Seeds and spores are both used to help plants or fungus reproduce and make new life. But, do you really know how they are different?
In a previous post I talked about the two main ways that plants reproduce, which is either by producing seeds or spores. I did not get into the details on how they differ though. They are very different strategies that different forms of life have chosen to reproduce and it is important to understand them. This can quickly get too complicated. So, I will keep it simple and list a few key differences between seeds and spores here.
Seeds And Spores – What Are Seeds?
A single seed contains several different things that all help the new plant to grow and survive. Each seed contains an outer seed coat, an embryo, and most contain an endosperm.
The embryo is essentially a tiny plant inside of the seed. The embryo is the actual new, tiny plant. The embryo consists of a multi-cellular organism that will grow into the new plant.
Some, but not all, seeds also have an endosperm. The endosperm is a temporary supply of food for the new plant to use to help with its initial growth.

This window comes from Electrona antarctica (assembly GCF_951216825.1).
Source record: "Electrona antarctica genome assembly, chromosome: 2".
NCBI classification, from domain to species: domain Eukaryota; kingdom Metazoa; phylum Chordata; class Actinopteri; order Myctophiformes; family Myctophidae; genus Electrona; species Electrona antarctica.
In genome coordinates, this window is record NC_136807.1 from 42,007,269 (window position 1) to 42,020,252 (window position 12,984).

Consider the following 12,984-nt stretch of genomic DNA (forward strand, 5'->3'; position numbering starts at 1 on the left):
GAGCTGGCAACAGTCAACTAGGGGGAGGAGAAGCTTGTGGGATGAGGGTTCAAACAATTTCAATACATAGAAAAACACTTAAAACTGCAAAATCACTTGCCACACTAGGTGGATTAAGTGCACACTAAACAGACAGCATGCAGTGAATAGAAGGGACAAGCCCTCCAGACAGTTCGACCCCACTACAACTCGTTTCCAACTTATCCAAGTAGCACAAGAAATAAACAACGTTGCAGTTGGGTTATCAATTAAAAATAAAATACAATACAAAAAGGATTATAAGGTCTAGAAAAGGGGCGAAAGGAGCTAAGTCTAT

The seed coat is a hard outer covering that protects the embryo from being damaged so that it can grow into a new plant.
Seeds And Spores – What Are Spores?
Spores are used for reproduction by plants, fungi, and algae. Spores are tiny, mostly made up of only a singe cell and don’t have a seed coat to protect them. However, a single spore is capable of reproducing and growing into a new organism, such as a fern or fungus.
Seeds And Spores – Key Differences
The Number Of Cells – A seed contains a multicellular embryo. The embryo is made up of many cells that have different functions to grow into the new plant. In contrast to this a spore is just one single cell.
What Produces Them – Seeds are produced by only plants. Spores are produced and used by plants, fungi, and algae for reproduction.
Size – Seeds are not exactly large, but they are big enough to easily see and hold in your hand. On the other hand spores are too small to see. They are microscopic and can fit on the end of a pencil.